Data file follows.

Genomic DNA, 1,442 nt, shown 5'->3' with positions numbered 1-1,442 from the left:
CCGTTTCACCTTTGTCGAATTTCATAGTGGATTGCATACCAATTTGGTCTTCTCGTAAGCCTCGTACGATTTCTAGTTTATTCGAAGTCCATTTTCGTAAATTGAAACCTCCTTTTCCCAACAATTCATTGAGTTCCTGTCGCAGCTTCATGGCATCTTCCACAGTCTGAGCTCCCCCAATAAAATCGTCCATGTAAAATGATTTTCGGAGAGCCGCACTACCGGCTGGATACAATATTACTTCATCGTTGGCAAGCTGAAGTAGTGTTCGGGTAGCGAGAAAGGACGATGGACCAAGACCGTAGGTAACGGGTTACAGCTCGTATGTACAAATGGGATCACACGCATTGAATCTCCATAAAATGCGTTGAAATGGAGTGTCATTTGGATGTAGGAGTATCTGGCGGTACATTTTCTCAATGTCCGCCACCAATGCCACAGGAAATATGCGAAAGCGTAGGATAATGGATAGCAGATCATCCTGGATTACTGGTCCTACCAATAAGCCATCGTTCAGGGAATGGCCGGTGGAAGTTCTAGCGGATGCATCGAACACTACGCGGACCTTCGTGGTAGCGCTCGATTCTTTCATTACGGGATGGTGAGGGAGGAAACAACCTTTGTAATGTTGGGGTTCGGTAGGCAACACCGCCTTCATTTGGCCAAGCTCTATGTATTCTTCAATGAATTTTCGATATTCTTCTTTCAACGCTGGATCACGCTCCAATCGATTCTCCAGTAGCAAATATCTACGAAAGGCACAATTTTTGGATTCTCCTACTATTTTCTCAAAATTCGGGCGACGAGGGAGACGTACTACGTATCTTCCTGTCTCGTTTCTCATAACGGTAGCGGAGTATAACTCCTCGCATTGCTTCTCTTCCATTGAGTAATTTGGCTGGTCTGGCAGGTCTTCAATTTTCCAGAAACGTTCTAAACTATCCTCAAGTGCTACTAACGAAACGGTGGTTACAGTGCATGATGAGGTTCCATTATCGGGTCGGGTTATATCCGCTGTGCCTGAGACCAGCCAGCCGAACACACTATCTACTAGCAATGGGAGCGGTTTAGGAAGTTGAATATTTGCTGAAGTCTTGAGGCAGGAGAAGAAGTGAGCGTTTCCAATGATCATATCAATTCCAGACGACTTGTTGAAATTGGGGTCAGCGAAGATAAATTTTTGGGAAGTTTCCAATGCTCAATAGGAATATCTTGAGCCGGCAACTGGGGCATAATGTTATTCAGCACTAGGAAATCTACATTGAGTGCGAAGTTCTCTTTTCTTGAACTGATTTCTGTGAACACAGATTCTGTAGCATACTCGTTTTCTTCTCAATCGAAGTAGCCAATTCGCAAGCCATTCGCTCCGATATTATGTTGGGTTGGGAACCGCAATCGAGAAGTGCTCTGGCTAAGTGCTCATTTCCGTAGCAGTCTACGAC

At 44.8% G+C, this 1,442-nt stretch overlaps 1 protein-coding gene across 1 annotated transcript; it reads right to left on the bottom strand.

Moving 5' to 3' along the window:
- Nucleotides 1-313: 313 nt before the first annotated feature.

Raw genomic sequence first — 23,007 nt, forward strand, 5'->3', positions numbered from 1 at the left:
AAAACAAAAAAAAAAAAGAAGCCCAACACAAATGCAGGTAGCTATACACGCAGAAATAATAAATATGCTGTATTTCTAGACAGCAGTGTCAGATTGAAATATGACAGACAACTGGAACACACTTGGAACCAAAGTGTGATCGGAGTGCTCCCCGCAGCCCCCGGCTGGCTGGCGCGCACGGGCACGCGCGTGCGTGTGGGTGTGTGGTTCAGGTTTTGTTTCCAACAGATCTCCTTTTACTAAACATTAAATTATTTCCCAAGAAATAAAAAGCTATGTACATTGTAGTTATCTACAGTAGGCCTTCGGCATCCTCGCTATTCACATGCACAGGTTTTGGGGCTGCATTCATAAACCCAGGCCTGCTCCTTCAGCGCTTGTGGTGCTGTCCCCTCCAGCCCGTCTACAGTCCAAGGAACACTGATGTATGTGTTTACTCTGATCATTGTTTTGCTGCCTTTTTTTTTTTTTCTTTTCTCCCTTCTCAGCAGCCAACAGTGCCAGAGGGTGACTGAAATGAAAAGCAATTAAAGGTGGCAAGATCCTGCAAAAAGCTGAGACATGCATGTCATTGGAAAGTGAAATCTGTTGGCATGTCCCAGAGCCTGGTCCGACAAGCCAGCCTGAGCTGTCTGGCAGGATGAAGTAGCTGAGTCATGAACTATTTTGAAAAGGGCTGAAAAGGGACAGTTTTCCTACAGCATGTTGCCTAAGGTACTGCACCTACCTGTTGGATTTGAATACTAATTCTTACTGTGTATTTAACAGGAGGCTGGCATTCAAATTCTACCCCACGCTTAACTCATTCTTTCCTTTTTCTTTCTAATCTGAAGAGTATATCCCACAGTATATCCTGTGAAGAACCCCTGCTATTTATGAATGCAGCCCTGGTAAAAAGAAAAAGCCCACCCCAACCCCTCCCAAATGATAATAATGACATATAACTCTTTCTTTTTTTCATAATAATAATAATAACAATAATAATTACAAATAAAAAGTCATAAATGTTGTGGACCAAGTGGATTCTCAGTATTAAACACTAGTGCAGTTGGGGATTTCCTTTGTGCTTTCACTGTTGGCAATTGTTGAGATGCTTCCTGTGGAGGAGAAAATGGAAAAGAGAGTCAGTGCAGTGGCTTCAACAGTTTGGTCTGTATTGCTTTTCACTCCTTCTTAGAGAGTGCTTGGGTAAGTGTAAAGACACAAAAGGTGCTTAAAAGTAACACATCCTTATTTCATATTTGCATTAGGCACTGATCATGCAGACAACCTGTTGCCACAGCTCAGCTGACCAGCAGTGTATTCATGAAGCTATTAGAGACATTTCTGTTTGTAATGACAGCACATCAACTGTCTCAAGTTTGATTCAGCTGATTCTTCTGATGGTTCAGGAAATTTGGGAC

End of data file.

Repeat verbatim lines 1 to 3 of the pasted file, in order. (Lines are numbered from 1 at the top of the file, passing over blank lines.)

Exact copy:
Genomic DNA, 1,442 nt, shown 5'->3' with positions numbered 1-1,442 from the left:
CCGTTTCACCTTTGTCGAATTTCATAGTGGATTGCATACCAATTTGGTCTTCTCGTAAGCCTCGTACGATTTCTAGTTTATTCGAAGTCCATTTTCGTAAATTGAAACCTCCTTTTCCCAACAATTCATTGAGTTCCTGTCGCAGCTTCATGGCATCTTCCACAGTCTGAGCTCCCCCAATAAAATCGTCCATGTAAAATGATTTTCGGAGAGCCGCACTACCGGCTGGATACAATATTACTTCATCGTTGGCAAGCTGAAGTAGTGTTCGGGTAGCGAGAAAGGACGATGGACCAAGACCGTAGGTAACGGGTTACAGCTCGTATGTACAAATGGGATCACACGCATTGAATCTCCATAAAATGCGTTGAAATGGAGTGTCATTTGGATGTAGGAGTATCTGGCGGTACATTTTCTCAATGTCCGCCACCAATGCCACAGGAAATATGCGAAAGCGTAGGATAATGGATAGCAGATCATCCTGGATTACTGGTCCTACCAATAAGCCATCGTTCAGGGAATGGCCGGTGGAAGTTCTAGCGGATGCATCGAACACTACGCGGACCTTCGTGGTAGCGCTCGATTCTTTCATTACGGGATGGTGAGGGAGGAAACAACCTTTGTAATGTTGGGGTTCGGTAGGCAACACCGCCTTCATTTGGCCAAGCTCTATGTATTCTTCAATGAATTTTCGATATTCTTCTTTCAACGCTGGATCACGCTCCAATCGATTCTCCAGTAGCAAATATCTACGAAAGGCACAATTTTTGGATTCTCCTACTATTTTCTCAAAATTCGGGCGACGAGGGAGACGTACTACGTATCTTCCTGTCTCGTTTCTCATAACGGTAGCGGAGTATAACTCCTCGCATTGCTTCTCTTCCATTGAGTAATTTGGCTGGTCTGGCAGGTCTTCAATTTTCCAGAAACGTTCTAAACTATCCTCAAGTGCTACTAACGAAACGGTGGTTACAGTGCATGATGAGGTTCCATTATCGGGTCGGGTTATATCCGCTGTGCCTGAGACCAGCCAGCCGAACACACTATCTACTAGCAATGGGAGCGGTTTAGGAAGTTGAATATTTGCTGAAGTCTTGAGGCAGGAGAAGAAGTGAGCGTTTCCAATGATCATATCAATTCCAGACGACTTGTTGAAATTGGGGTCAGCGAAGATAAATTTTTGGGAAGTTTCCAATGCTCAATAGGAATATCTTGAGCCGGCAACTGGGGCATAATGTTATTCAGCACTAGGAAATCTACATTGAGTGCGAAGTTCTCTTTTCTTGAACTGATTTCTGTGAACACAGATTCTGTAGCATACTCGTTTTCTTCTCAATCGAAGTAGCCAATTCGCAAGCCATTCGCTCCGATATTATGTTGGGTTGGGAACCGCAATCGAGAAGTGCTCTGGCTAAGTGCTCATTTCCGTAGCAGTCTACGAC

At 44.8% G+C, this 1,442-nt stretch overlaps 1 protein-coding gene across 1 annotated transcript; it reads right to left on the bottom strand.